“The influx of unaccompanied children coming to the United States is a humanitarian crisis,” said Sen. Masto. “These children are fleeing some of the most violent countries in the world to escape poverty, hunger, slavery and human trafficking. Kids as young as three or four years old have to face a judge on their own while seeking asylum. Imagine being that child, or your own child having to legally defend themselves without knowing the language, let alone the legal system. A large majority of kids who do not have legal representation are deported, and in many cases, killed, sexually assaulted, or forced into human bondage upon their return to their countries of origin. The Fair Day in Court for Kids Act will ensure that no child fleeing for his or her life has to face a judge on their own and that they get fair trial in court with the help of an appointed counsel.”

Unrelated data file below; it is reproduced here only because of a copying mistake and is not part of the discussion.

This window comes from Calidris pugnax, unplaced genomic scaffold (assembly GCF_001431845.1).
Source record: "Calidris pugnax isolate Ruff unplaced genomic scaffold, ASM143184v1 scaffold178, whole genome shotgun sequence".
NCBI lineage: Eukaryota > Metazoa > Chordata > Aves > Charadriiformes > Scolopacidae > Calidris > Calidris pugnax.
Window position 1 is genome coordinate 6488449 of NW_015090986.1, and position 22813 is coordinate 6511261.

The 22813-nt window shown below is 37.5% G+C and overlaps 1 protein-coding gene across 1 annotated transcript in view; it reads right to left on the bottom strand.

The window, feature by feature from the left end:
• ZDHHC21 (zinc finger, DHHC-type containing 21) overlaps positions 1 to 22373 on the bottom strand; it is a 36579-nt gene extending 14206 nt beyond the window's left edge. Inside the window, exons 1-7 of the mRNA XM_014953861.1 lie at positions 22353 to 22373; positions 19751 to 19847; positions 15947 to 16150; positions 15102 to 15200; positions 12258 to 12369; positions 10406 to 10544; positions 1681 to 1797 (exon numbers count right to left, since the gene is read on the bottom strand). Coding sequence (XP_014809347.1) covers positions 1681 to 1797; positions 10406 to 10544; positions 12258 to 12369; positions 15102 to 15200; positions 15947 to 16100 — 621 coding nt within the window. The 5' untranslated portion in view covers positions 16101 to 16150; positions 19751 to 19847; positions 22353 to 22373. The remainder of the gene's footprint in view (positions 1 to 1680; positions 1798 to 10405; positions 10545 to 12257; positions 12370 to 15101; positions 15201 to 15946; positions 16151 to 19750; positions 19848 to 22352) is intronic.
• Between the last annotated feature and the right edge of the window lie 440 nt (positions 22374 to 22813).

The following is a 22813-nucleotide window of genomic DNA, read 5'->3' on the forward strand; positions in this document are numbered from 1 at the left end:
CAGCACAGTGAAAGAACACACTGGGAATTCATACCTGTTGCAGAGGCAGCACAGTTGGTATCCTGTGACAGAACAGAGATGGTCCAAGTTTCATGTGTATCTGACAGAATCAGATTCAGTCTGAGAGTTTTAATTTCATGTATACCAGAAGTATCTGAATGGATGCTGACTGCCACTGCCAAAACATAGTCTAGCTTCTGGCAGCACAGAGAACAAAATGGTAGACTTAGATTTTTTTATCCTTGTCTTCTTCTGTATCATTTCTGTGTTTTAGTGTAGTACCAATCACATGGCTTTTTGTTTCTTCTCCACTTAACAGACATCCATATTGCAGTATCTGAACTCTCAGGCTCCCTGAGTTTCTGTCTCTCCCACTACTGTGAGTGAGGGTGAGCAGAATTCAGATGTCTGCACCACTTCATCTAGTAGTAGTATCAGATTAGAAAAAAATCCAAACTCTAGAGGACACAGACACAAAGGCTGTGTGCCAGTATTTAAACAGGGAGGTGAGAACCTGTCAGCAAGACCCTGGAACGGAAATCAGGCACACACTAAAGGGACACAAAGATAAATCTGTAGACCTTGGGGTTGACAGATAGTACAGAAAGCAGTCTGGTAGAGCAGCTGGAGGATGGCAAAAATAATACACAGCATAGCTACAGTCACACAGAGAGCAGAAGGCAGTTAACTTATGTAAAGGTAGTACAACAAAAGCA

“Nearly 20 years ago I watched as a young Chinese girl who had emerged from a container ship was shackled and crying before an immigration judge,” said Sen. Feinstein. “She couldn’t speak English and didn’t understand what the judge was saying. After working for several years, we were able to pass a law to ensure immigrant children like that young Chinese girl would be treated with respect and not detained indefinitely, but we’re still working to ensure they’re guaranteed access to lawyers. Immigrant children as young as three years old are still being forced to represent themselves in court every day, denying them a fair shot at making their case against being deported. These children deserve access to lawyers, and that’s what our bill would provide.”